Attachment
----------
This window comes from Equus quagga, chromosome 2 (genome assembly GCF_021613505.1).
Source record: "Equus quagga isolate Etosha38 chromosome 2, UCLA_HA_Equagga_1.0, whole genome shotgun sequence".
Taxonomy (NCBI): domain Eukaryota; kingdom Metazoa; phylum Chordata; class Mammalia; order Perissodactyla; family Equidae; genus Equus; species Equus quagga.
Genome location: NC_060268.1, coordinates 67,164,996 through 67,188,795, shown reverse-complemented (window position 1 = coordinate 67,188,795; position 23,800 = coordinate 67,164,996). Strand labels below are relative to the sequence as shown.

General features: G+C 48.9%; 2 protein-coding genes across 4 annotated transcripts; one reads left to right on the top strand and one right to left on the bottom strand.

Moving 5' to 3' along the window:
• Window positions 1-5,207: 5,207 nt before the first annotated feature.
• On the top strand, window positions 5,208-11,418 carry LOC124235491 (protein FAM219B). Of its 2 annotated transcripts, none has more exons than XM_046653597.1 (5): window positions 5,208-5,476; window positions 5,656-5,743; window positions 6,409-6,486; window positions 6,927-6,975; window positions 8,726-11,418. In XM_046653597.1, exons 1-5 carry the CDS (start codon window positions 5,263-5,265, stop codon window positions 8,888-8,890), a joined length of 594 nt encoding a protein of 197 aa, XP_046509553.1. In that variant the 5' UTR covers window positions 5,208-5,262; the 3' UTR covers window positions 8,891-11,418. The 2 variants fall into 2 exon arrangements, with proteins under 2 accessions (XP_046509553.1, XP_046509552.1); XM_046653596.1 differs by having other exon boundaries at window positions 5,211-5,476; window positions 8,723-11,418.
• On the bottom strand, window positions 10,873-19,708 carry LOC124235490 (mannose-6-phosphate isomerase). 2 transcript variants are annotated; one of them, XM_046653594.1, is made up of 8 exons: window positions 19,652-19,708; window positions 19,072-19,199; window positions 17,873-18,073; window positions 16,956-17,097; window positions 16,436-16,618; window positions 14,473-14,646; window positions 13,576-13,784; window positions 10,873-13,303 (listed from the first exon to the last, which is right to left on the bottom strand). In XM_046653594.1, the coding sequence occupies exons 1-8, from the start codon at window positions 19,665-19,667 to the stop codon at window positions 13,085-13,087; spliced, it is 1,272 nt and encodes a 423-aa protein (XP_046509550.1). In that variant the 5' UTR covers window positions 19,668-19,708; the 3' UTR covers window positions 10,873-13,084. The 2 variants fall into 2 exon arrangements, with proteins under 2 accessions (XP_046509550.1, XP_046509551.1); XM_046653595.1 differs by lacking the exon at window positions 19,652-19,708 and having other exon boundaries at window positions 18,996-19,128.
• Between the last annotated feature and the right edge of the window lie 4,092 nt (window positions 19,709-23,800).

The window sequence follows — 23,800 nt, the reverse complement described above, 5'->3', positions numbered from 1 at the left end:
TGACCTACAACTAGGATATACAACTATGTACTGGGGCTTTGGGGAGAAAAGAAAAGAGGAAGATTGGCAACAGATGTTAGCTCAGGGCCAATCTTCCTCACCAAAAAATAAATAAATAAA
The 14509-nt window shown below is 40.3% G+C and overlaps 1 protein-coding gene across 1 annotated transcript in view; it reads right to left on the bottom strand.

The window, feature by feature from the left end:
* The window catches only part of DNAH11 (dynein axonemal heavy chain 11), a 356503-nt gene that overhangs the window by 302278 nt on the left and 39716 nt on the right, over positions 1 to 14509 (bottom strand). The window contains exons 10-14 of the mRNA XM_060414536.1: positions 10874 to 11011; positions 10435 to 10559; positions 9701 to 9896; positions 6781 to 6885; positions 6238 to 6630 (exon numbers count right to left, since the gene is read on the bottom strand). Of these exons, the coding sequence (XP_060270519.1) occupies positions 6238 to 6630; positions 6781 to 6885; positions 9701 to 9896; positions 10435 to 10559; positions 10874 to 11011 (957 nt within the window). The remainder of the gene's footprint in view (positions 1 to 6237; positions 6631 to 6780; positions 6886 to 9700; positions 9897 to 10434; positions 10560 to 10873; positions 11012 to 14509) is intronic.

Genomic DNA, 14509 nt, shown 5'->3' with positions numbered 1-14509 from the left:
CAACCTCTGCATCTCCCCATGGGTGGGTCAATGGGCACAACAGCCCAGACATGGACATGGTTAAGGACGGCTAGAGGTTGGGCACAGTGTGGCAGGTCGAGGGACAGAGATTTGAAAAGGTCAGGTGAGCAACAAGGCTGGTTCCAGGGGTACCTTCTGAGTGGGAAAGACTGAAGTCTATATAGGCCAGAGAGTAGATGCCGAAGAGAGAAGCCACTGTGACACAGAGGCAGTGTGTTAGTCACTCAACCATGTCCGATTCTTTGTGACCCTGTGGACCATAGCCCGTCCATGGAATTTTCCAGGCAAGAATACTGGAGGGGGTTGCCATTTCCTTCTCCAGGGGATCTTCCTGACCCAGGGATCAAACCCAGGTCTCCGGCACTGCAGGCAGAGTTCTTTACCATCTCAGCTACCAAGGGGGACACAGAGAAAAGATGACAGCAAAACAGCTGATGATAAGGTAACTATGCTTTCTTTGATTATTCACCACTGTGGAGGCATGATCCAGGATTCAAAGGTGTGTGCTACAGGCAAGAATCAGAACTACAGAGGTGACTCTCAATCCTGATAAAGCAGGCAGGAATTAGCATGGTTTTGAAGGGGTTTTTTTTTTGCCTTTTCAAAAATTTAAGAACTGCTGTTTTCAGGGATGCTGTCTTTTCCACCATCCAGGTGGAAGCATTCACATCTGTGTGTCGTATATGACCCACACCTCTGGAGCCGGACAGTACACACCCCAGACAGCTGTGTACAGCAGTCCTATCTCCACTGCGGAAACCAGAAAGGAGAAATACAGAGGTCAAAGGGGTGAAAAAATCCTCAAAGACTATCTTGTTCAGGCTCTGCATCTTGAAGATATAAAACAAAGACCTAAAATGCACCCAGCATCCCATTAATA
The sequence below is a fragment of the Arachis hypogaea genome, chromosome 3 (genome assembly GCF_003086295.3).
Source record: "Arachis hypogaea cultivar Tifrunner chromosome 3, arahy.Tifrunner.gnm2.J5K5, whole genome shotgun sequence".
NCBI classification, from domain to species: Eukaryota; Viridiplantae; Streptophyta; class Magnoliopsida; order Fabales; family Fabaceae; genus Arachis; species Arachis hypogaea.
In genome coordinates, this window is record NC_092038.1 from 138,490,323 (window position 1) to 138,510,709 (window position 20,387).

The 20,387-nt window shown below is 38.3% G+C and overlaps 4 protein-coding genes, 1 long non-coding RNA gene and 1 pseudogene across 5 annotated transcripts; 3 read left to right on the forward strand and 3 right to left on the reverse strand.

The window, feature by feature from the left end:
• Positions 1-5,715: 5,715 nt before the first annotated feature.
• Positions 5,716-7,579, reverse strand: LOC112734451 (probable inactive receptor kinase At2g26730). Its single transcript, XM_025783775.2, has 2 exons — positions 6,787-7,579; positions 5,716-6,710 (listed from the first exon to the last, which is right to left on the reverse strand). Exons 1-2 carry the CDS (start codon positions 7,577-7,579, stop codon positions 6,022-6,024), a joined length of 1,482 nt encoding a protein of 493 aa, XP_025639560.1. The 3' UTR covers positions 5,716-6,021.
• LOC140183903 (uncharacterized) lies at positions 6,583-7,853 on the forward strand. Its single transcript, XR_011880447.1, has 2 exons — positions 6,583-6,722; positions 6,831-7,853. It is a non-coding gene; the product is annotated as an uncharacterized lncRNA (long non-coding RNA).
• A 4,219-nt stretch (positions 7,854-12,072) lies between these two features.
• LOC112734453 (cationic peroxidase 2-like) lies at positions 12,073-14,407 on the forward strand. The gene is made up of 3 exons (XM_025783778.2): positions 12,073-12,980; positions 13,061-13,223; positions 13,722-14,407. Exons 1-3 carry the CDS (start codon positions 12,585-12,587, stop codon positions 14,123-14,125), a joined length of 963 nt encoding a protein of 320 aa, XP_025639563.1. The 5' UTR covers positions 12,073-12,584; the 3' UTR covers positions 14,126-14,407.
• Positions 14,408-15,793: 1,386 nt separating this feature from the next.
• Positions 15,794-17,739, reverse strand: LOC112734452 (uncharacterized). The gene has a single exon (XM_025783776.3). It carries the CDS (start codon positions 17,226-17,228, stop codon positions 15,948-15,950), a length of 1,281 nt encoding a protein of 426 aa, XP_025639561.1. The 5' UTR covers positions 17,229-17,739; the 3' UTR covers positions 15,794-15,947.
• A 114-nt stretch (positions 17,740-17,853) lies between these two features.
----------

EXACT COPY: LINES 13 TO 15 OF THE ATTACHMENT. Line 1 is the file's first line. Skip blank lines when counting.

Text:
The 14509-nt window shown below is 40.3% G+C and overlaps 1 protein-coding gene across 1 annotated transcript in view; it reads right to left on the bottom strand.

The window, feature by feature from the left end:
* The window catches only part of DNAH11 (dynein axonemal heavy chain 11), a 356503-nt gene that overhangs the window by 302278 nt on the left and 39716 nt on the right, over positions 1 to 14509 (bottom strand). The window contains exons 10-14 of the mRNA XM_060414536.1: positions 10874 to 11011; positions 10435 to 10559; positions 9701 to 9896; positions 6781 to 6885; positions 6238 to 6630 (exon numbers count right to left, since the gene is read on the bottom strand). Of these exons, the coding sequence (XP_060270519.1) occupies positions 6238 to 6630; positions 6781 to 6885; positions 9701 to 9896; positions 10435 to 10559; positions 10874 to 11011 (957 nt within the window). The remainder of the gene's footprint in view (positions 1 to 6237; positions 6631 to 6780; positions 6886 to 9700; positions 9897 to 10434; positions 10560 to 10873; positions 11012 to 14509) is intronic.